DEBRINAMARIA, I'm so sorry you're having to deal with this. $25K for a colonoscopy is ridiculous, even with polyp removal. There's no transparency into contracted rates between providers and insurance companies, but that's 10x a reasonable amount. Still, the best thing you can do is focus on the balance they are billing you.
First, contact Cigna to address this. If you're getting this plan through your employer or on the exchange and it's not grandfathered (Cigna can tell you what kind of plan you have when you contact them), they should cover this at 100% and can help adjudicate this with the doctor's office. If that doesn't get you anywhere, you still have a couple of options.
Hopefully you can get this addressed without getting to the last 2 points. I do think many of these cases are just miscoding and a lack of incentive for either doctor's offices or insurance companies to address the problem, rather than anyone being malicious. Unfortunately it leaves patients stuck in the middle, and the only way to really create incentive is to push back. I'm rooting for you!
Andy Cobb, thank you especially for the link on anesthesia. I had a colonoscopy screening in November, 2019. The insurer has stated I am obliged to pay $528 for part of the anesthesia bill and anther $1200 for part of the recovery room bill. I have formally appealed to the insurer for both the anesthesia charge and the recovery room charge. I found your phrase "integral part of the service" interesting. As I bet you know, the phrase (or similar wording) appears in CMS documents but not the ACA text itself. Do you or anyone here have knowledge of the recovery room being considered an "integral part of the service" in the case of a colonoscopy? Would a doctor let a patient skip the recovery room? Of course I did not know enough to ask whether I had a choice to do so. The damned staff must have been salivating at everything they got to bill me.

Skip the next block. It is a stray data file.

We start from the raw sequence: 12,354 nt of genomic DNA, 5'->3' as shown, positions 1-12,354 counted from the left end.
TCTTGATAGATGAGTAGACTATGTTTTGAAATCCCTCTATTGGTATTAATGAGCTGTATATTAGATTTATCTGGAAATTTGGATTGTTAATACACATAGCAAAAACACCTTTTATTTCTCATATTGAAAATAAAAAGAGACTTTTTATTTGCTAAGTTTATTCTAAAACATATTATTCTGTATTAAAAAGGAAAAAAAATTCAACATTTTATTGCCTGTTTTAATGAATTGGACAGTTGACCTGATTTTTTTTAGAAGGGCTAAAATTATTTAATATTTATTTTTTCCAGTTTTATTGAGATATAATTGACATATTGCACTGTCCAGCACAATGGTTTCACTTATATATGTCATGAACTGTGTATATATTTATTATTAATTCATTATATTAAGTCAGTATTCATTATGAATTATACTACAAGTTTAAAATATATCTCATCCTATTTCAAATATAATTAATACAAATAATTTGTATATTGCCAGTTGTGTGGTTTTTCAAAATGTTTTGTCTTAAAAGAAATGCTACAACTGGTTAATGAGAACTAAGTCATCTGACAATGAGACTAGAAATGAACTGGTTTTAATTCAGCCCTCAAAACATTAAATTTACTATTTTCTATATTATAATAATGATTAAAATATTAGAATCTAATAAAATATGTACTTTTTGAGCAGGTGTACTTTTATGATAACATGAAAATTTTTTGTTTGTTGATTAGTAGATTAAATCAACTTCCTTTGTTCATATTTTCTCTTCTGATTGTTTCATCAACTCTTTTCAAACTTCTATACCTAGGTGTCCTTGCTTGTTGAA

I try to keep my emotion out of my communications with the insurer and provider. If the insurer denies my appeal, then I am ready to elevate my appeal to the state insurer.
I had a colonoscopy five years ago and paid not one dollar for it. I was led to believe that the November 2019 colonoscopy would likewise cost nothing. I am disgusted with the lack of transparency. But I admit that, with a little more enlightenment, I could have asked questions directly of the insurer.
Lesson learned. Do not trust the medical facility, its staff, the doctor, or any vague verbiage in the insurance plan. Meanwhile, the mere fact that the insurer is billing me in part for the anesthesia (for now) tells me the company is crooked.
Update, March 17, 2020:
A couple of weeks ago I went to the provider and asked for a copy of all documents that were reviewed by me and others for my November colonoscopy. The provider staff were great. One of the documents indicated that the day of the colonoscopy, the provider communicated with my insurer. In writing, the insurer's representative said there was no co-pay, no charge, nothing to be billed to the patient. A second document indicated that there might be additional charges for anesthesia and other services. But this second document had a space for the patient's (my) signature. I had not signed it, and I do not recall seeing this second document the day of my procedure or at any time. I took the copies, scanned them, and submitted them as addendums to my appeal to my insurer. Today I received a letter from my insurer saying that the insurer would be paying for all the costs of the colonoscopy (doctor's bill; recovery room; anesthesia; the whole enchilada).
This site was way helpful. Thanks in particular to Andy Cobb.